12. Discover Djurgarden
Enjoy the parks with 800 different types of flowers and hundreds of types of birds, and walk along Strandvagen in Djurgarden island. Djurgarden is home to the Vasa Museum, Abba Museum, Skansen Museum, and many more.
13. Visit Skogskyrkogården cemetery
Skogskyrkogården cemetery or Woodland Cemetery is the resting place of Swedish famous movie star, Greta Garbo. The tombstones are fully integrated into its environment amongst the tall pine trees. The cemetery was added to the UNESCO World Heritage List in 1994.
14. Check out an Ikea store
Visiting Ikea at Kungens Kurva in Skärholmen, south of Stockholm, is a must if you’re an Ikea fan. It is the largest Ikea in the world, opened in 1965. Take the free Ikea bus located opposite Nordic Light Hotel. The free buses are only available on weekdays.
15. Take in the views at Skinnarviksberget
Take a walk up to Skinnarviksberget for one of the best views of Stockholm during sunset. Be sure to wear comfortable shoes and your camera.
16. Window shopping at NK
NK or Nordiska Kompaniet is Stockholm’s most prestigious departmental store. It has been the city’s landmark for over 100 years. Check out the stores and uniquely Swedish and Nordic kitchenware in the basement.
17. Get cultured at Kulturhuset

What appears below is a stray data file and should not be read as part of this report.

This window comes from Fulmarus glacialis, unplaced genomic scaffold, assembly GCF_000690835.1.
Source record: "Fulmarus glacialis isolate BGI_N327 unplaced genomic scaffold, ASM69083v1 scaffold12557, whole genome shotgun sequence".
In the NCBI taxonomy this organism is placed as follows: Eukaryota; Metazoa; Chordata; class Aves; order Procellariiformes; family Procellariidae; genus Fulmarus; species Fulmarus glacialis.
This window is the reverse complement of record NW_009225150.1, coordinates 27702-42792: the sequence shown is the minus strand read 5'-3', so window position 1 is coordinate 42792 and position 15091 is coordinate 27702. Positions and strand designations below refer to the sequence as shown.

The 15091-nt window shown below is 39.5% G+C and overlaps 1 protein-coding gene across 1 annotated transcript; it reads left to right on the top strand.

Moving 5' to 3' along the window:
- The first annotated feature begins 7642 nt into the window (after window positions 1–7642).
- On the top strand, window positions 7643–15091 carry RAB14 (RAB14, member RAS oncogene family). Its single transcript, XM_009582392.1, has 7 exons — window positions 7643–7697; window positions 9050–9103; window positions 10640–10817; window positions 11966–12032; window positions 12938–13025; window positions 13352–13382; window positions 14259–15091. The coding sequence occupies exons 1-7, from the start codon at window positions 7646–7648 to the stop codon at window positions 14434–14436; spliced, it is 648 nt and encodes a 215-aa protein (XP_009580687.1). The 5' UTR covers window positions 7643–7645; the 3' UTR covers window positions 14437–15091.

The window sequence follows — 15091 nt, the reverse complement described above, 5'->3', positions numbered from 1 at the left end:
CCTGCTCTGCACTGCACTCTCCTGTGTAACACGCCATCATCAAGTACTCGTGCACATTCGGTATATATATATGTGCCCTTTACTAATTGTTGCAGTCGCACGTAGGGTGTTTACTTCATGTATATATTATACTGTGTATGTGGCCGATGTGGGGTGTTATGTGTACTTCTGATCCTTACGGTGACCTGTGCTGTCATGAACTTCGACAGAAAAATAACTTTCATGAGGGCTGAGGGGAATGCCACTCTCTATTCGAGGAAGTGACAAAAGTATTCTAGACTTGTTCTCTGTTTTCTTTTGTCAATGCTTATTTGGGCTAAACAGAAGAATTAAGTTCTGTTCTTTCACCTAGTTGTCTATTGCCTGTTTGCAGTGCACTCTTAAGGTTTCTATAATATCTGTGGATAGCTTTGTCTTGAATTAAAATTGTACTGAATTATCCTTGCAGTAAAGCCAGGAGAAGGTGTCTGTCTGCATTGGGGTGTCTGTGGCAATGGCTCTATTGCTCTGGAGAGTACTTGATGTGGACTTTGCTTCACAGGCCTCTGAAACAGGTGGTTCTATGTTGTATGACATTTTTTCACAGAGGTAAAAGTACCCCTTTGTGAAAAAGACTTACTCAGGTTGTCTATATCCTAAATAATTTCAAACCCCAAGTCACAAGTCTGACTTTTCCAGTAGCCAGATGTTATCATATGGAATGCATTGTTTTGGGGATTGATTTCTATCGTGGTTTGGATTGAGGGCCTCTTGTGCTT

Some of the cultural events and programs at Kulturhuset in Sergels Torg are free. Go to the information desk on the ground floor for an updated schedule.
Also read Trippy’s article, How to Spend 24 Hours in Stockholm.
18. Explore Round Tower
The impressive Round Tower or Rundetaarn in Copenhagen is a 17th-century tower and observatory and oldest functioning observatory in Europe. Take a spiral walk (including a few narrow steps) to the top and get a view of the city.
19. Photograph with the Little Mermaid
The Little Mermaid, a bronze statue by Edvard Eriksen, is the most photographed statue in Denmark.
20. Check out the beautiful old houses in Nyhavn
Once a commercial port where sailors hung out, Nyhavn today is the place for al fresco dining. Check out Nyhavn 20 and 67, two houses that Hans Christian Andersen lived in and where he wrote his famous fairy tales.
21. Visit The Tower at Christianborg Palace
The 348 feet (106 meters) tower at Christianborg Palace is the highest tower in Copenhagen. You have to go through security before accessing the elevator that will take you to the top of the tower. The entrance to the tower is at the King’s Gate of Christianborg Palace. The tower offers views of the city’s rooftops.
22. Enjoy Rosenborg Garden
Also known as the King’s Garden, Rosenborg Garden is the oldest royal garden in Denmark. Check out Hans Christian Andersen’s statue and the Hercules Pavilion. The garden is filled with colors in warmer days when the flowers bloom, and the locals gather to enjoy the sun.
23. Visit Black Diamond Library
Black Diamond, built in 1999, is an extension of the Royal Danish Library. You can see the contrast of the old (Royal Danish Library) and the Black Diamond.
24. Discover Freetown Christiana
Freetown Christiana is an alternative and car-free community located in the middle of Copenhagen, where most tourists go to check out the cafes, galleries, shops, and vegan restaurants.
25. Visit Kastellet military barracks and Copenhagen Citadel
The Kastellet was established in 1626 and is still being used as military barracks and offices today. It’s open to the public. And it is one of the most well-preserved citadels in Europe.